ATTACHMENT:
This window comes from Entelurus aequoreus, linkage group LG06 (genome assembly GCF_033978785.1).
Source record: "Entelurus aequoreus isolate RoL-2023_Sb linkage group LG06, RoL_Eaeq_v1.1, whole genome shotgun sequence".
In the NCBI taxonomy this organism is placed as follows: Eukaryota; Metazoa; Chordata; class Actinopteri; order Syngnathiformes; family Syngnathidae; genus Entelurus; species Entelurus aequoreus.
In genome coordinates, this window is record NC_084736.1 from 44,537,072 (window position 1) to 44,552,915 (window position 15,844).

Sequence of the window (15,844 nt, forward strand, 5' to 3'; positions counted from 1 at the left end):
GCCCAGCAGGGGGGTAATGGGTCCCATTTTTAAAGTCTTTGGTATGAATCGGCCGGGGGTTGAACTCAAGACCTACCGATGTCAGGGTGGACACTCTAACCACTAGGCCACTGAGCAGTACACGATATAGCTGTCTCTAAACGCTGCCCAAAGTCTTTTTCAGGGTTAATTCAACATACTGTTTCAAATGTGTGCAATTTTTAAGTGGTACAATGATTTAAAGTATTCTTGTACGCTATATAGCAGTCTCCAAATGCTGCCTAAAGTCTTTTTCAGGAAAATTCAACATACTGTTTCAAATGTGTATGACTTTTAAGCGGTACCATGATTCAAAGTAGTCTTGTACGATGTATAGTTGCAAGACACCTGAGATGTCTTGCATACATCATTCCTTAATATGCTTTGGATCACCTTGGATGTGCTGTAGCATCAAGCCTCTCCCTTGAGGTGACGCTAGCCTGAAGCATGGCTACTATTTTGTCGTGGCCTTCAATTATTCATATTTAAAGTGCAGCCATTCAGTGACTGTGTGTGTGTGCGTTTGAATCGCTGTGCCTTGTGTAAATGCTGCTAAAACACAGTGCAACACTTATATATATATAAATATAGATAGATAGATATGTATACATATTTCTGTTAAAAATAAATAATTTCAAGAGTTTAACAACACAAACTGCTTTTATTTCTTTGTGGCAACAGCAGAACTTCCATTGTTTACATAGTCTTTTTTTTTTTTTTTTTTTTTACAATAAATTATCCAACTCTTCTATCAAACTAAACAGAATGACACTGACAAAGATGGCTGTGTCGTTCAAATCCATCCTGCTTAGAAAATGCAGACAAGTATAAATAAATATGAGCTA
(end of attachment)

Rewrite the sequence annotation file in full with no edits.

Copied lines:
This window comes from Entelurus aequoreus, linkage group LG06 (genome assembly GCF_033978785.1).
Source record: "Entelurus aequoreus isolate RoL-2023_Sb linkage group LG06, RoL_Eaeq_v1.1, whole genome shotgun sequence".
In the NCBI taxonomy this organism is placed as follows: Eukaryota; Metazoa; Chordata; class Actinopteri; order Syngnathiformes; family Syngnathidae; genus Entelurus; species Entelurus aequoreus.
In genome coordinates, this window is record NC_084736.1 from 44,537,072 (window position 1) to 44,552,915 (window position 15,844).

Sequence of the window (15,844 nt, forward strand, 5' to 3'; positions counted from 1 at the left end):
GCCCAGCAGGGGGGTAATGGGTCCCATTTTTAAAGTCTTTGGTATGAATCGGCCGGGGGTTGAACTCAAGACCTACCGATGTCAGGGTGGACACTCTAACCACTAGGCCACTGAGCAGTACACGATATAGCTGTCTCTAAACGCTGCCCAAAGTCTTTTTCAGGGTTAATTCAACATACTGTTTCAAATGTGTGCAATTTTTAAGTGGTACAATGATTTAAAGTATTCTTGTACGCTATATAGCAGTCTCCAAATGCTGCCTAAAGTCTTTTTCAGGAAAATTCAACATACTGTTTCAAATGTGTATGACTTTTAAGCGGTACCATGATTCAAAGTAGTCTTGTACGATGTATAGTTGCAAGACACCTGAGATGTCTTGCATACATCATTCCTTAATATGCTTTGGATCACCTTGGATGTGCTGTAGCATCAAGCCTCTCCCTTGAGGTGACGCTAGCCTGAAGCATGGCTACTATTTTGTCGTGGCCTTCAATTATTCATATTTAAAGTGCAGCCATTCAGTGACTGTGTGTGTGTGCGTTTGAATCGCTGTGCCTTGTGTAAATGCTGCTAAAACACAGTGCAACACTTATATATATATAAATATAGATAGATAGATATGTATACATATTTCTGTTAAAAATAAATAATTTCAAGAGTTTAACAACACAAACTGCTTTTATTTCTTTGTGGCAACAGCAGAACTTCCATTGTTTACATAGTCTTTTTTTTTTTTTTTTTTTTTACAATAAATTATCCAACTCTTCTATCAAACTAAACAGAATGACACTGACAAAGATGGCTGTGTCGTTCAAATCCATCCTGCTTAGAAAATGCAGACAAGTATAAATAAATATGAGCTA